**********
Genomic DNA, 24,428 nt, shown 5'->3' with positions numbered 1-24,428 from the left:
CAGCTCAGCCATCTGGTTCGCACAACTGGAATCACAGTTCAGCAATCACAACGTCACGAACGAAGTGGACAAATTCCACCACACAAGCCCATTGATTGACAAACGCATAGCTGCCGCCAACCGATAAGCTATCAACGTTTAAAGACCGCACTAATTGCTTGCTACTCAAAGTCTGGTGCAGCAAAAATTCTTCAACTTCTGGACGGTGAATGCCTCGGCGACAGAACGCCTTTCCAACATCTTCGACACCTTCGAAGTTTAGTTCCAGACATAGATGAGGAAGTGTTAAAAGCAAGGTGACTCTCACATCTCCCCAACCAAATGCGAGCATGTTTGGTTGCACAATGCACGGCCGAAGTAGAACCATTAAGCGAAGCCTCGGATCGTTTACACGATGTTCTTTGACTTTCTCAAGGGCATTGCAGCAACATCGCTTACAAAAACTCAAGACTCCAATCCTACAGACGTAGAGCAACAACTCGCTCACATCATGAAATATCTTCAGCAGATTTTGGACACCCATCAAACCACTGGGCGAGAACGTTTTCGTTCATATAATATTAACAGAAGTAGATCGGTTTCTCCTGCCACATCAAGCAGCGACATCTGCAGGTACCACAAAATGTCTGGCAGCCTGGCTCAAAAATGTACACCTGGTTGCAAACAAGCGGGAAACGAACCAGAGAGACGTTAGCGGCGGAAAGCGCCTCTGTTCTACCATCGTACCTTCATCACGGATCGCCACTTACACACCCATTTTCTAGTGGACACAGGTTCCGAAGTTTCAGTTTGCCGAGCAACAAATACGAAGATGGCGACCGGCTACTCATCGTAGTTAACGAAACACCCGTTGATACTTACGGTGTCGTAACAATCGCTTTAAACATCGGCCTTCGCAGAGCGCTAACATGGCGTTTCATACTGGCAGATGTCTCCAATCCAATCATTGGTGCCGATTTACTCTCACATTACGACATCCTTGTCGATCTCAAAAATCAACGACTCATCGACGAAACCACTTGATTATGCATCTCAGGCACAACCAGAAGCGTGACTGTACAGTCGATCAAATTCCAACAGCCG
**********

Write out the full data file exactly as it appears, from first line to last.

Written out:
Genomic DNA, 24,428 nt, shown 5'->3' with positions numbered 1-24,428 from the left:
CAGCTCAGCCATCTGGTTCGCACAACTGGAATCACAGTTCAGCAATCACAACGTCACGAACGAAGTGGACAAATTCCACCACACAAGCCCATTGATTGACAAACGCATAGCTGCCGCCAACCGATAAGCTATCAACGTTTAAAGACCGCACTAATTGCTTGCTACTCAAAGTCTGGTGCAGCAAAAATTCTTCAACTTCTGGACGGTGAATGCCTCGGCGACAGAACGCCTTTCCAACATCTTCGACACCTTCGAAGTTTAGTTCCAGACATAGATGAGGAAGTGTTAAAAGCAAGGTGACTCTCACATCTCCCCAACCAAATGCGAGCATGTTTGGTTGCACAATGCACGGCCGAAGTAGAACCATTAAGCGAAGCCTCGGATCGTTTACACGATGTTCTTTGACTTTCTCAAGGGCATTGCAGCAACATCGCTTACAAAAACTCAAGACTCCAATCCTACAGACGTAGAGCAACAACTCGCTCACATCATGAAATATCTTCAGCAGATTTTGGACACCCATCAAACCACTGGGCGAGAACGTTTTCGTTCATATAATATTAACAGAAGTAGATCGGTTTCTCCTGCCACATCAAGCAGCGACATCTGCAGGTACCACAAAATGTCTGGCAGCCTGGCTCAAAAATGTACACCTGGTTGCAAACAAGCGGGAAACGAACCAGAGAGACGTTAGCGGCGGAAAGCGCCTCTGTTCTACCATCGTACCTTCATCACGGATCGCCACTTACACACCCATTTTCTAGTGGACACAGGTTCCGAAGTTTCAGTTTGCCGAGCAACAAATACGAAGATGGCGACCGGCTACTCATCGTAGTTAACGAAACACCCGTTGATACTTACGGTGTCGTAACAATCGCTTTAAACATCGGCCTTCGCAGAGCGCTAACATGGCGTTTCATACTGGCAGATGTCTCCAATCCAATCATTGGTGCCGATTTACTCTCACATTACGACATCCTTGTCGATCTCAAAAATCAACGACTCATCGACGAAACCACTTGATTATGCATCTCAGGCACAACCAGAAGCGTGACTGTACAGTCGATCAAATTCCAACAGCCG